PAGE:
IT is possibly only in Nigerian elections that opponents and proponents of candidates proudly offer threats and counter threats as the only selling points of their candidates. We are seeing more threats as people jostle for relevance in the 2015 elections.
As always, attention is on the presidency. We have forgotten our local governments. We are not talking about our States. These centres of development, usually the strongest argument for their creation, are no longer expected to improve the lives of Nigerians.
The irony of true federalism is that those who fervently demand it make minimal efforts to strengthen governance at the local levels. The lower expectations from local governments and States have resulted in unfulfilled expectations in the past 14 years of civilian administrations.
Worries about who becomes president in 2015, to some, appear more important than what happens to the country. We are again seeing the damaging threats that preceded the 2011 elections. There were threats of the country being ungovernable if certain people did not win the elections.
Have we not witnessed mayhem that descended on Nigeria after the elections? Have we not seen how the crisis has continued? Are we not being told that the solution to the killings lie in the North having the presidency in 2015?
There are lessons on precedents which we must quickly learn from these incidents. Was it acceptable for people to threaten the country in 2011? Have the rules changed or are certain people permitted to threaten Nigeria while others are criminals if they do? The duplicity in treating issues creates precedents that make sanctions unjust and unjustifiable.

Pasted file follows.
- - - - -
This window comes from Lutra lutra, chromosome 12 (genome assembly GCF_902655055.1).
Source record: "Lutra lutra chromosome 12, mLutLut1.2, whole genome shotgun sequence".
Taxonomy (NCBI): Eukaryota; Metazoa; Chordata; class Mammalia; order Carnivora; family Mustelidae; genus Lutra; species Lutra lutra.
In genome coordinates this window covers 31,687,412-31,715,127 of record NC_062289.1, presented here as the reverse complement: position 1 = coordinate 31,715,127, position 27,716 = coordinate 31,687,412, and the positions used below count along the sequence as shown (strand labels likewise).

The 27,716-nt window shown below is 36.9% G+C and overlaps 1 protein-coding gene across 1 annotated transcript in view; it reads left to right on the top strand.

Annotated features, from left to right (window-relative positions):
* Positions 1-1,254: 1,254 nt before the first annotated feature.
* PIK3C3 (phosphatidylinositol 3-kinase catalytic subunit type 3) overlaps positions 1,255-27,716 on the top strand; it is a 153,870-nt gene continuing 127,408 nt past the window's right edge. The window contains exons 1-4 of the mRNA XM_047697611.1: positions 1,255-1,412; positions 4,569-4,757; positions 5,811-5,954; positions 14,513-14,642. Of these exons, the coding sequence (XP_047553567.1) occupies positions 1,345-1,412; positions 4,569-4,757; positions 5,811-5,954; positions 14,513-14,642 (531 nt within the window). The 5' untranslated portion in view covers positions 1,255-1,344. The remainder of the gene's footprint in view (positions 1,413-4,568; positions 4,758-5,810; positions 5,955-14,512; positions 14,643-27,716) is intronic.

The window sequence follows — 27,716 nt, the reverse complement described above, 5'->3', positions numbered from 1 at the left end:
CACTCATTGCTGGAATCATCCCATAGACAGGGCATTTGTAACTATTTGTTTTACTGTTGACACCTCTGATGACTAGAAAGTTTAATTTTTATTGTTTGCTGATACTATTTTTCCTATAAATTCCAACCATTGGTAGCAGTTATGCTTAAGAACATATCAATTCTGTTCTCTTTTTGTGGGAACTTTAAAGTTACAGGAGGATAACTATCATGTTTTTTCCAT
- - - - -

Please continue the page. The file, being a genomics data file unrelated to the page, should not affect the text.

Nigeria must protect itself from these threats. The responsibility lies with the leaders, aspiring leaders and all those who have risen to such prominence that the public take them serious. Their words are capable of misleading their followers and causing more troubles.
Every Nigerian has a right to contend for power within the laws for the contest. Every Nigerian has rights to enter into legitimate alliances to access power; the constitutional provisions on freedom of association permit it. What we must avoid is being so consumed about leading Nigeria that we threaten to set the country on fire, if we cannot actualise the ambition.
We are a country guided by laws. Those who aspire to lead – and their supporters – must eschew threats in their ambitions. They should be telling Nigerians what qualifies them to lead the country and how their leadership would improve the lives of Nigerians.
They are better options to threatening more crises on a country that has been soaked in blood since 2010. Nigerians should not reward those who threaten its peace by electing them.